With the hope that the lingering pandemic protocols will ease or dissipate by this fall, some of Hawaii’s theatrical organizations are tweaking policies, anticipating the best and perhaps kind of a return to normalcy. This, despite current reactions from a state health official who deems the CORONA-19 virus outbreak “a crisis.”
At Manoa Valley Theatre, season subscribers and single-ticket purchases will have reserved seats for the first time during the 2021-2022 theatrical season, beginning in the fall. Playgoers must wear face masks and must show evidence of vaccination. Seating will be “normal,” meaning pre-pandemic, without spacing between seats. “Be More Chill,” a Hawaii premiere, kicks off the new season Sept. 2.
At Diamond Head Theatre, all seats will be open for purchase – no empty seats and alternating spaces in each row – with “normal” full-houses anticipated. Face masks and proof of vaccinations will be required. DHT’s season launches Sept. 24, with “Oliver.”
Both aforementioned theater groups hope that with vaxxed patrons donning face masks throughout a performance, they’ll be OK under current protocols minus the social distancing open seats. Sure hope so; image the train wreck, if sold seats have to be socially distanced.
Elsewhere, there are variations of how the fall theater season will play out. For instance:
- Honolulu Theatre for Youth’s season, which kicked off Aug. 9, will be a mix of live performances for school audiences and the public, but will involve flexibility with virtual performances for some productions.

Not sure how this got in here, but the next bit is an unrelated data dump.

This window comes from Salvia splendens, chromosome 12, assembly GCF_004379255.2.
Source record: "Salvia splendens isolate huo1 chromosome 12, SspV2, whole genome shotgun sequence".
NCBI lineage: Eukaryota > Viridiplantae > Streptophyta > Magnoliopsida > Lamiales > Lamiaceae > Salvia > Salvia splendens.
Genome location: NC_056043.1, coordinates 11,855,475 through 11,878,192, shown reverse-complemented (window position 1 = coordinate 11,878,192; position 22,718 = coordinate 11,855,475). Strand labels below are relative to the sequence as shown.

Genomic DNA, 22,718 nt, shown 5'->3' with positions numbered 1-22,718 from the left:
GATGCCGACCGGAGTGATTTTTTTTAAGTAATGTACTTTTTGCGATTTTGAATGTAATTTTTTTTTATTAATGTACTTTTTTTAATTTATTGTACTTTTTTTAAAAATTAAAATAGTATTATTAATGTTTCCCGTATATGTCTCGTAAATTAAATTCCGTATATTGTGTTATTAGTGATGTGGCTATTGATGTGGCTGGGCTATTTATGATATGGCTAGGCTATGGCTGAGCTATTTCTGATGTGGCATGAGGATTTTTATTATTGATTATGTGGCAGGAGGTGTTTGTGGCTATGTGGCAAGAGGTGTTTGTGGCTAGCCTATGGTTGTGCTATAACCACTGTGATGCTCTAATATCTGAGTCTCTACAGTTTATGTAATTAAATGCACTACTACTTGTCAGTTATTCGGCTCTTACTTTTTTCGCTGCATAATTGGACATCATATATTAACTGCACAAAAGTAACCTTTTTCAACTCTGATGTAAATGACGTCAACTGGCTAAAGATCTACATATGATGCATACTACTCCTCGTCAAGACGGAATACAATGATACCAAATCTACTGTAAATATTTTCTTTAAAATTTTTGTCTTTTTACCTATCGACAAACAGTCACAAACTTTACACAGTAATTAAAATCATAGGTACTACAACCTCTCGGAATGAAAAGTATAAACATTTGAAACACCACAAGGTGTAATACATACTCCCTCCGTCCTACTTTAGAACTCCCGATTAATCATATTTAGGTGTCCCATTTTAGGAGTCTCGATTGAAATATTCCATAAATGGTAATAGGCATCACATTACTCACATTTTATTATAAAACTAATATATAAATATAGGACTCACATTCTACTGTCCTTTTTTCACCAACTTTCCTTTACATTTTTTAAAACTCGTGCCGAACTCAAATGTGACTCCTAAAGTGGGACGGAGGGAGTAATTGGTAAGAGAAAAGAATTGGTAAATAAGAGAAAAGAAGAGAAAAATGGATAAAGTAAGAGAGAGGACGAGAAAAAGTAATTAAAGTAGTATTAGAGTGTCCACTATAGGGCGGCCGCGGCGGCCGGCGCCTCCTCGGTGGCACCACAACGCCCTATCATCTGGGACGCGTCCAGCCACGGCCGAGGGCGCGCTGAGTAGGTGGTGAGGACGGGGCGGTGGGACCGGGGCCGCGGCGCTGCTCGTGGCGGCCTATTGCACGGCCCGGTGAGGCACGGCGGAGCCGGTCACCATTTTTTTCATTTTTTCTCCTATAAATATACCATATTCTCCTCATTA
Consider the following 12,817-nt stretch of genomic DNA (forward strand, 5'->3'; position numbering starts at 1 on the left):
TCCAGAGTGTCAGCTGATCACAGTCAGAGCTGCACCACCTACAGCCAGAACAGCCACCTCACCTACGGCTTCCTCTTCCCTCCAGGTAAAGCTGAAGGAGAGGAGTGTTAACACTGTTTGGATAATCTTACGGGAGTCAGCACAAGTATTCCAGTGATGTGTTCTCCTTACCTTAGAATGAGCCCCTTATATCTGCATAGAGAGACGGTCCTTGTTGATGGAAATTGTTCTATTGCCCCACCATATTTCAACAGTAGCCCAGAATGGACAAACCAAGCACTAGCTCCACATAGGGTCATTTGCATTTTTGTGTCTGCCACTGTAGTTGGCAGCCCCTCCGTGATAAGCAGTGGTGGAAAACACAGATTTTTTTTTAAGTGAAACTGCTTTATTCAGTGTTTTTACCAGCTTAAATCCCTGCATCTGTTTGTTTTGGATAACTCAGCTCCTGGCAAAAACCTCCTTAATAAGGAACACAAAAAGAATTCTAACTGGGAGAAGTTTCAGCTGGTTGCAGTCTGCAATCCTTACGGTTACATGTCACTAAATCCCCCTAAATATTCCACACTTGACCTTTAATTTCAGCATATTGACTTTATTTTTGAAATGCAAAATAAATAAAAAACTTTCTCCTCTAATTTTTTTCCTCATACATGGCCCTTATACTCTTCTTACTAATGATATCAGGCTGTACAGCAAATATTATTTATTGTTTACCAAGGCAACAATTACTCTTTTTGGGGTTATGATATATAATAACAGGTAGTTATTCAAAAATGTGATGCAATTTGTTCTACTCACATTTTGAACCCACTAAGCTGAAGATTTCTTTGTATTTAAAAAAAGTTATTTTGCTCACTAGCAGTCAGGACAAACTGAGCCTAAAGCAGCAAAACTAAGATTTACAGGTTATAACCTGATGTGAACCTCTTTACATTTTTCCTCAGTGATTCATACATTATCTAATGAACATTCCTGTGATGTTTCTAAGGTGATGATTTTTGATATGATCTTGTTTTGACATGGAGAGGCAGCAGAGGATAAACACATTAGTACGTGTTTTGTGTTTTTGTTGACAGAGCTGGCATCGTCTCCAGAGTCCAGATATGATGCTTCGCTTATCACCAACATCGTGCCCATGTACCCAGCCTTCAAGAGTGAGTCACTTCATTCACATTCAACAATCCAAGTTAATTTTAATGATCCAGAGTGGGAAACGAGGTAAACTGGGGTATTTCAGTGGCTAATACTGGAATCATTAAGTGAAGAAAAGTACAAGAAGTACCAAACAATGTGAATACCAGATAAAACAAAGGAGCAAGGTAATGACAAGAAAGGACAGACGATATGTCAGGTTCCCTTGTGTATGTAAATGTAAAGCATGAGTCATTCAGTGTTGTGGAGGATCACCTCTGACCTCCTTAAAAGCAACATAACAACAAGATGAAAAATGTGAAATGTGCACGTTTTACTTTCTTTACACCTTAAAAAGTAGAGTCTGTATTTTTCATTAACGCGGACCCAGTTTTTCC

- Kumu Kahua Theatre also will mix live with virtual staging. “#Haoleboyfriend” debuts Sept. 14 as a virtual production, along with the second show, “The Kasha of Kaimuki” Oct. 28, but the third event, “The Conversion of Ka‘ahumanu,” will be live, beginning Jan. 20.
- The Actors Group opens Aug. 27 with an all-live season at the Brad Powell Theatre at Dole Cannery.
- Kennedy Theatre will unveil its first show, “He Leo Aloha,” in the Hawaiian language, in early October, but closes its season with a second part later in the year
Smooth as silk
The Silk Sonic collaboration has a new wrinkle: investments outside of music.
Anderson .Paak, who partners with Bruno Mars as the newest hot vocal duo, has ventured into the world of restaurants.
Californian .Paak has invested into Taisho, a Japanese restaurant, in Sherman Oaks, Calif.
He posted an online photo of himself, with this caption: “The boy done invested his #silksonic money in the best sushi in town! The foodies are calling it ‘BUSSIN!!’ Come see for yourself!
While former Honolulan Mars does not have a stake – not yet, anyway – in a restaurant, he has his own sideline biz: he is one of the owners of Selva Rey Rum.
No arrival date of Silk Sonic’s first album, which already has become sizzling chart-topping singles: “Leave the Door Open” and “Skate.”
Have had an overwhelming round of birthday wishes the past few days, and most notably, some folks can’t perceive my turning 80. Because I’m a Facebooker and also post stuff on my own website, I don’t commonly get to see words of aloha on other sites, so I thank my buddy Loretta Ables Sayre, who shares Instagram and Twitter items about me, like this one from her “South Pacific” co-star on Broadway, Matthew Morrison.
Saw him in the show with Loretta at Lincoln Center, and caught his Hawaii Theatre show before the pandemic shut down everything. And had an opportunity to share my Wild Cards creations with the remarkable Broadway singer-actor. So sharing his communication a few days back. ..
And that’s Show Biz. …